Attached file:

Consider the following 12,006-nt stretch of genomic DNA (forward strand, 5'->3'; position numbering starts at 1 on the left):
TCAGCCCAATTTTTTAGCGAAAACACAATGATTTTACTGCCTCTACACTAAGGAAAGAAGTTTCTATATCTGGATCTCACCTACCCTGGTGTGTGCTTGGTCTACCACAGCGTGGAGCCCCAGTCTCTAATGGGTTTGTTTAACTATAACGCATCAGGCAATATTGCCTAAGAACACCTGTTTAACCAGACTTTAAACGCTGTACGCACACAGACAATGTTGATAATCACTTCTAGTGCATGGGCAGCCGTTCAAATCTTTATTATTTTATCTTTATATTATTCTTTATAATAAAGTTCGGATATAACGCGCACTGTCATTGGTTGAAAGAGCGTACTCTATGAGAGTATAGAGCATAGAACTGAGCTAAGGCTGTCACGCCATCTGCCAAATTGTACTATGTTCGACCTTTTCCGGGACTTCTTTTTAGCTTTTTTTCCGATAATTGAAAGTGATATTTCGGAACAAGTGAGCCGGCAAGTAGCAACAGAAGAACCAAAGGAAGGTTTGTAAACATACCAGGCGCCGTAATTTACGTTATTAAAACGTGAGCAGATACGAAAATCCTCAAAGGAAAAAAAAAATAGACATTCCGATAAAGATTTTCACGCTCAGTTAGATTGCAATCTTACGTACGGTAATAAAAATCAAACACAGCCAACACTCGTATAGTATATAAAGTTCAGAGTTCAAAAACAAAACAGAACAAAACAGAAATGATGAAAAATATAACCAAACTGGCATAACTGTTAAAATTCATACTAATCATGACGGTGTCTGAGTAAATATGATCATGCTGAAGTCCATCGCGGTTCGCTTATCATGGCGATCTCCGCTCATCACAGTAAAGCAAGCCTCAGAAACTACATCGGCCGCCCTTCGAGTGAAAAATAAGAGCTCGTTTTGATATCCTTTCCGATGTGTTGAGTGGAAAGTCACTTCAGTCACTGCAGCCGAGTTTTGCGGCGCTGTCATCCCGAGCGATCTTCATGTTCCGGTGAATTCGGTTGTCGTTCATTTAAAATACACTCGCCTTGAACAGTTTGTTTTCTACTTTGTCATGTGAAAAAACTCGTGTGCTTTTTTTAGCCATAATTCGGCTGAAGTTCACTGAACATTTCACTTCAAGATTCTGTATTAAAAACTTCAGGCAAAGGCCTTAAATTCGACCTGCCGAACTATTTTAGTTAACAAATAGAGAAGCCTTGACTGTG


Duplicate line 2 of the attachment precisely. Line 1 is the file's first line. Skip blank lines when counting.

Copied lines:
TCAGCCCAATTTTTTAGCGAAAACACAATGATTTTACTGCCTCTACACTAAGGAAAGAAGTTTCTATATCTGGATCTCACCTACCCTGGTGTGTGCTTGGTCTACCACAGCGTGGAGCCCCAGTCTCTAATGGGTTTGTTTAACTATAACGCATCAGGCAATATTGCCTAAGAACACCTGTTTAACCAGACTTTAAACGCTGTACGCACACAGACAATGTTGATAATCACTTCTAGTGCATGGGCAGCCGTTCAAATCTTTATTATTTTATCTTTATATTATTCTTTATAATAAAGTTCGGATATAACGCGCACTGTCATTGGTTGAAAGAGCGTACTCTATGAGAGTATAGAGCATAGAACTGAGCTAAGGCTGTCACGCCATCTGCCAAATTGTACTATGTTCGACCTTTTCCGGGACTTCTTTTTAGCTTTTTTTCCGATAATTGAAAGTGATATTTCGGAACAAGTGAGCCGGCAAGTAGCAACAGAAGAACCAAAGGAAGGTTTGTAAACATACCAGGCGCCGTAATTTACGTTATTAAAACGTGAGCAGATACGAAAATCCTCAAAGGAAAAAAAAAATAGACATTCCGATAAAGATTTTCACGCTCAGTTAGATTGCAATCTTACGTACGGTAATAAAAATCAAACACAGCCAACACTCGTATAGTATATAAAGTTCAGAGTTCAAAAACAAAACAGAACAAAACAGAAATGATGAAAAATATAACCAAACTGGCATAACTGTTAAAATTCATACTAATCATGACGGTGTCTGAGTAAATATGATCATGCTGAAGTCCATCGCGGTTCGCTTATCATGGCGATCTCCGCTCATCACAGTAAAGCAAGCCTCAGAAACTACATCGGCCGCCCTTCGAGTGAAAAATAAGAGCTCGTTTTGATATCCTTTCCGATGTGTTGAGTGGAAAGTCACTTCAGTCACTGCAGCCGAGTTTTGCGGCGCTGTCATCCCGAGCGATCTTCATGTTCCGGTGAATTCGGTTGTCGTTCATTTAAAATACACTCGCCTTGAACAGTTTGTTTTCTACTTTGTCATGTGAAAAAACTCGTGTGCTTTTTTTAGCCATAATTCGGCTGAAGTTCACTGAACATTTCACTTCAAGATTCTGTATTAAAAACTTCAGGCAAAGGCCTTAAATTCGACCTGCCGAACTATTTTAGTTAACAAATAGAGAAGCCTTGACTGTG